Kevin’s Yamaha XT500
You can get pattern looms for quite a few 1970s Yamahas. I think most are made in Taiwan and they are usually a close replica of the original.
So when Kevin fitted one to his XT500 project, alongside an ElectrexWorld 12V conversion, he was surprised to discover it didn’t quite work.
There are two basic issues with fitting a pattern loom:
1) Is it actually the correct loom for your specific model, and has it been made accurately?
2) What state is the rest of the bike’s electrical gubbins in? Because if you need a new loom, you are quite likely to need a new tail light, stator, switch cluster and the rest.
In the XT500’s case, both of these points matter a lot. Yamaha made many different versions of the bike for different markets. In Kevin’s case the loom was more or less good enough, but the ignition switch and left handlebar switch were from another XT500 variant, with different ways of working the lights. To make all three components work together meant figuring out how they each worked, and combining them in a useful way.
On top of this, we had a 12V conversion kit. It can be a bit puzzling if you’ve never fitted one before, but it actually simplifies things. In its original 6V guise the XT uses switched charging coils which is fairly hard to understand, especially on a black and white diagram. The ElectrexWorld kit does away with that by virtue of having one of them new-fangled regulator rectifiers.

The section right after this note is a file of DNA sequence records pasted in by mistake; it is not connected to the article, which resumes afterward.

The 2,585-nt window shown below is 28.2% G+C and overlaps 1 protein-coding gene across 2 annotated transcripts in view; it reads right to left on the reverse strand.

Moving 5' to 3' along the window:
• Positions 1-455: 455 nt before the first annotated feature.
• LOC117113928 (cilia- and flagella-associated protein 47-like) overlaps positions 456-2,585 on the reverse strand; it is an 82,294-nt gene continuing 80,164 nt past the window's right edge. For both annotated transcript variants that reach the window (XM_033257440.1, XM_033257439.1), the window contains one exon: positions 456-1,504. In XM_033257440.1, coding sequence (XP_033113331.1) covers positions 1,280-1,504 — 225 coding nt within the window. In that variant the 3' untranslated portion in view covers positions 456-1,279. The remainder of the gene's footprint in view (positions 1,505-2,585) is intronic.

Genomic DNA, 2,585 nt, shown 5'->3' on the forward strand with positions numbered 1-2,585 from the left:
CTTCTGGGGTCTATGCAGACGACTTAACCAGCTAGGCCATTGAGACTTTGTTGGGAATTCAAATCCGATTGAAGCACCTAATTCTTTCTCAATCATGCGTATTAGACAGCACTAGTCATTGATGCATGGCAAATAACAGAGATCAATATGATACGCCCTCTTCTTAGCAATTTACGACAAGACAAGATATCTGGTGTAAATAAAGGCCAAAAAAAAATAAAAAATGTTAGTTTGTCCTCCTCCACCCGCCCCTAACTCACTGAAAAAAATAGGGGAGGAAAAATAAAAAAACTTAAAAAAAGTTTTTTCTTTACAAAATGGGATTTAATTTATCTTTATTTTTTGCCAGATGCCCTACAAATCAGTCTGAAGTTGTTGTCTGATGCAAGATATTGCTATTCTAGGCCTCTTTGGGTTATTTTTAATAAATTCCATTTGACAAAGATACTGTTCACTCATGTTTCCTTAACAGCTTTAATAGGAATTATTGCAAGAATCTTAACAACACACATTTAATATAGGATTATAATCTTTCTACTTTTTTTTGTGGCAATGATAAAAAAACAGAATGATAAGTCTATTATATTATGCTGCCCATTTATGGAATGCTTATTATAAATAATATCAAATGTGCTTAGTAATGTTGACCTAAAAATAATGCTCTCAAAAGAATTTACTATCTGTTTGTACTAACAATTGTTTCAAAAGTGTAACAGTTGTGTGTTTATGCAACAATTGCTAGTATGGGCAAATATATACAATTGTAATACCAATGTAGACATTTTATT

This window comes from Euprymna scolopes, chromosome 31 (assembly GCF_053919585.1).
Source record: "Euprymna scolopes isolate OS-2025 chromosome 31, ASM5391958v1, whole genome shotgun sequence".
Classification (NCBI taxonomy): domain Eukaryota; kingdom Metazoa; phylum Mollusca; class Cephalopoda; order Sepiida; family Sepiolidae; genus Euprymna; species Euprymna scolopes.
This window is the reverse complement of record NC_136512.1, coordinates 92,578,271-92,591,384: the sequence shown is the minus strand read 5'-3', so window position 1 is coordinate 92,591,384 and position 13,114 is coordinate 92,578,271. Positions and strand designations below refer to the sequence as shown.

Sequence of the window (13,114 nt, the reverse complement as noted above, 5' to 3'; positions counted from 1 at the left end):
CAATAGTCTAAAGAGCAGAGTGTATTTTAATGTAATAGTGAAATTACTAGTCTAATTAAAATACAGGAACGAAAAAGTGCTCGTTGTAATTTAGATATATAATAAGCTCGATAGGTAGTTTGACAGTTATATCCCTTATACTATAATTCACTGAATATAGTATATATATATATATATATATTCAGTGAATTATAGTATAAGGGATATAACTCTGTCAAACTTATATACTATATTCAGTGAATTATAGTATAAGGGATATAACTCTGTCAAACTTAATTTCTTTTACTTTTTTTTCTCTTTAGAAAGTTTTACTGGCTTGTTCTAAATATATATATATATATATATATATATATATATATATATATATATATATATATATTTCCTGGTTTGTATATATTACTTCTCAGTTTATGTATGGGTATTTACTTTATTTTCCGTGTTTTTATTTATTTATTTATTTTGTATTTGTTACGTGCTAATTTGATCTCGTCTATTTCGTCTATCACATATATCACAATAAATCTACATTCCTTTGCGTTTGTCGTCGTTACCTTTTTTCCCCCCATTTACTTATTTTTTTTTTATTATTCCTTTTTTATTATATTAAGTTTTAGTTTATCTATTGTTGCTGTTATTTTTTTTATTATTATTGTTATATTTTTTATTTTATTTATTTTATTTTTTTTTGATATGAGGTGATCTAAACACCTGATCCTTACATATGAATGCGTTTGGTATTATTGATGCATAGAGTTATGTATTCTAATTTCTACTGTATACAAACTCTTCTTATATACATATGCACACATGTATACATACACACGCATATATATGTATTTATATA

As for point 2, Kevin’s peripheral electrics had lots of old repairs which introduced new issues of their own. Figuring all this out takes a while. You just have to follow the problems wherever they lead.
Kevin is selling this XT, asking £8600. He says it’s completely original apart from the helmet lock and seat strap. It’s got a rebuilt engine, and new tyres, chain and sprockets. And the electrics are really good. If you’re interested, email or phone me (details on my contacts page) and I’ll pass your details on.